The ‘Game Of Thrones’ Creators Finally Talked About The Coffee Cup Mishap That Shook The Internet

Photo credit: HBO
Photo credit: HBO

From Delish

It’s been over a year since a Starbucks cup mysteriously found its way into Winterfell during an episode of the last season of Game of Thrones. The episode, “The Last of the Starks,” featured a scene where the House of Stark allies are celebrating a dramatic victory and a Starbucks coffee cup can be seen in the background…and the creators of the series are finally speaking out about the mishap.

It all went down in May 2019, and though that seems like lightyears ago, the confusion and humor of it all is still fresh as ever. Not only did fans go crazy over the appearance of a coffee cup in the middle of one of the most dramatic episodes by posting and creating memes, but there was so much speculation about who left the cup there in the first place. Spoiler alert: Emilia Clarke once revealed it was Conleth Hill’s, who played Lord Varys.

In an upcoming book by James Hibberd called Fire Cannot Kill A Dragon, showrunners David Benioff and D.B. Weiss talk about the whole incident. The Hollywood Reporter obtained an exclusive excerpt from the book and Benioff said he “couldn’t believe it.”

“When we got the email about it the next day, I honestly thought someone was pranking us, because there had been things before where people were like, ‘Oh, look at that plane in the background!’ and somebody had Photoshopped it in. I thought, ‘There’s no way there’s a coffee cup in there.’ Then when I saw it on the TV I was like, ‘How did I not see that?’”he says in the book.

Weiss then added that they missed it when shooting because they were so focused on everything else: “I’d seen that shot one thousand times, and

Kickstarter expands to creators in Poland, Greece, and Slovenia

Kickstarter is letting more creators around the world use its platform. The company said today it’s now launching in Poland, Greece, and Slovenia, making Kickstarter available in 25 countries. The company says more than 250,000 people from these countries have backed projects since Kickstarter launched, suggesting local projects could appeal to an already established backer base. Additionally, creators from Poland, Denmark, Norway, Sweden, and Switzerland can now choose to fund their projects in their local currency or in euros.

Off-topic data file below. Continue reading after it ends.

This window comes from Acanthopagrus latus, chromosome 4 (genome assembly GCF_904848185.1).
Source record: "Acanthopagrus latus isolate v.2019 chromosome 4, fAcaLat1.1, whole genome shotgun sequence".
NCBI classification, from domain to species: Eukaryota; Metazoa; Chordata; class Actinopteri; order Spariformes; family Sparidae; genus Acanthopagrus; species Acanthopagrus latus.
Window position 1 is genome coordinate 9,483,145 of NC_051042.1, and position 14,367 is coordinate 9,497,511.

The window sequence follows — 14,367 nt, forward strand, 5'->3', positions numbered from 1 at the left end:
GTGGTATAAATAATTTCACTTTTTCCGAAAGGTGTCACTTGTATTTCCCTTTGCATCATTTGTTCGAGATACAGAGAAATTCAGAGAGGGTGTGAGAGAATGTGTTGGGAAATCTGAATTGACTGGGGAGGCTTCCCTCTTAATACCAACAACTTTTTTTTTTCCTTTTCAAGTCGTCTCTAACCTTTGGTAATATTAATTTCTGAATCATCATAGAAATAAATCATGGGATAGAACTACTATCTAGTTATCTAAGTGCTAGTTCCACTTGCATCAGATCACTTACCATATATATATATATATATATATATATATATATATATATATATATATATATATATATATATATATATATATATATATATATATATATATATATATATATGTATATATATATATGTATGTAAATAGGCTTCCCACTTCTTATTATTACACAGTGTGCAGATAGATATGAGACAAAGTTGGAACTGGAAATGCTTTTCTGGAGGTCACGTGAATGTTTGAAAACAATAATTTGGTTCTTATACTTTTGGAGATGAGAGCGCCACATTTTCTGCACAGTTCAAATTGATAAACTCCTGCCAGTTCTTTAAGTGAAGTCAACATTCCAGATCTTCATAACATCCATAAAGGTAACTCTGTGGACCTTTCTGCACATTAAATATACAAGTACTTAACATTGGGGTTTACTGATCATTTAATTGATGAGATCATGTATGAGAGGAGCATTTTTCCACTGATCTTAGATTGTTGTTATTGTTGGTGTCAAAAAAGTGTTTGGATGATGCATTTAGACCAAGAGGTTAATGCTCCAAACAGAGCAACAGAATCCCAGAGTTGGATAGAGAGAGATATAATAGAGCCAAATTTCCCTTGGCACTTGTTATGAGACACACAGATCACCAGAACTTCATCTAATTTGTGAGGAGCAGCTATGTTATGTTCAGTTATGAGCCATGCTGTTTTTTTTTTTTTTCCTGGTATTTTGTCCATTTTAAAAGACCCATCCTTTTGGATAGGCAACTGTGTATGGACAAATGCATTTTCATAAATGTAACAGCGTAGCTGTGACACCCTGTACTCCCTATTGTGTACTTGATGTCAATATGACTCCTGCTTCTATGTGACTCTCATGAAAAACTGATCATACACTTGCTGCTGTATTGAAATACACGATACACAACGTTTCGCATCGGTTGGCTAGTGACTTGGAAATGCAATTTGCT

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Since the pandemic took hold in the US, the Brooklyn, New York-based company laid off 40 percent of its workforce. Live projects on the platform, at least in April, had dropped 35 percent. At the time, the company said it saw “no clear signs of rebound.”

At the same time, it tried to encourage creators to keep posting projects during the pandemic by launching a program that solicits small-scale projects creators can work on from home. It also started moderating COVID-19 projects to weed out any that pushed misinformation or phony solutions, while still promoting other projects that use the pandemic for good, like social distancing achievement stickers.

Launching in more countries might not fully reverse the decline in projects, but it at least gives Kickstarter a larger reach and more potential for creators to join the platform, which it needs.

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With Equal Access to Internet, Native Creators Could Take Center Stage

“Hey you. Let me teach you something about braids.” Tiktok user @the_land sits facing the camera, brushing his hair and calmly plaiting three strands on either side of his head. He speaks softly and confidently, while words flash on the screen highlighting parts of his speech. “When braiding our hair, we’re supposed to have good thoughts, because we’re connecting with our body, mind, and spirit. That’s what the three strands are for.”

The video, tagged with #nativetiktok and #indigenous, has been shared more than 28,000 times. It’s one of the most popular videos that comes up when you search those hashtags on Tiktok, and @the_land is one of the app’s most prominent Native American creators.

But if everyone had universal internet – and not just access to pricy data plans from their phones, or patchy connections that take forever to load, but clear, high-speed, robust internet access – we would see these TikToks (and Instagram influencers, and YouTube personalities) multiply. As it stands, American Indian reservations and tribal lands have some of the worst internet connectivity in the country. Earlier this year, some tribes weren’t even able to apply for free FCC broadband licences because, ironically, they didn’t have good internet connections, so they couldn’t submit all the application materials online.

And those tribes aren’t just tiny, or rural and isolated. The White Mountain Apache Reservation spans about 2,600 square miles, just a few hours from Phoenix. More than 16,000 people are members, with the majority living on the reservation. About half of those people don’t have reliable internet access, estimates David Fish, the WMAT IT director.

“If you’re willing to pay enough, you can get decent speeds. We have pretty good internet service for the tribal offices, but we pay almost $3,000 a month for it,” Fish said. Residents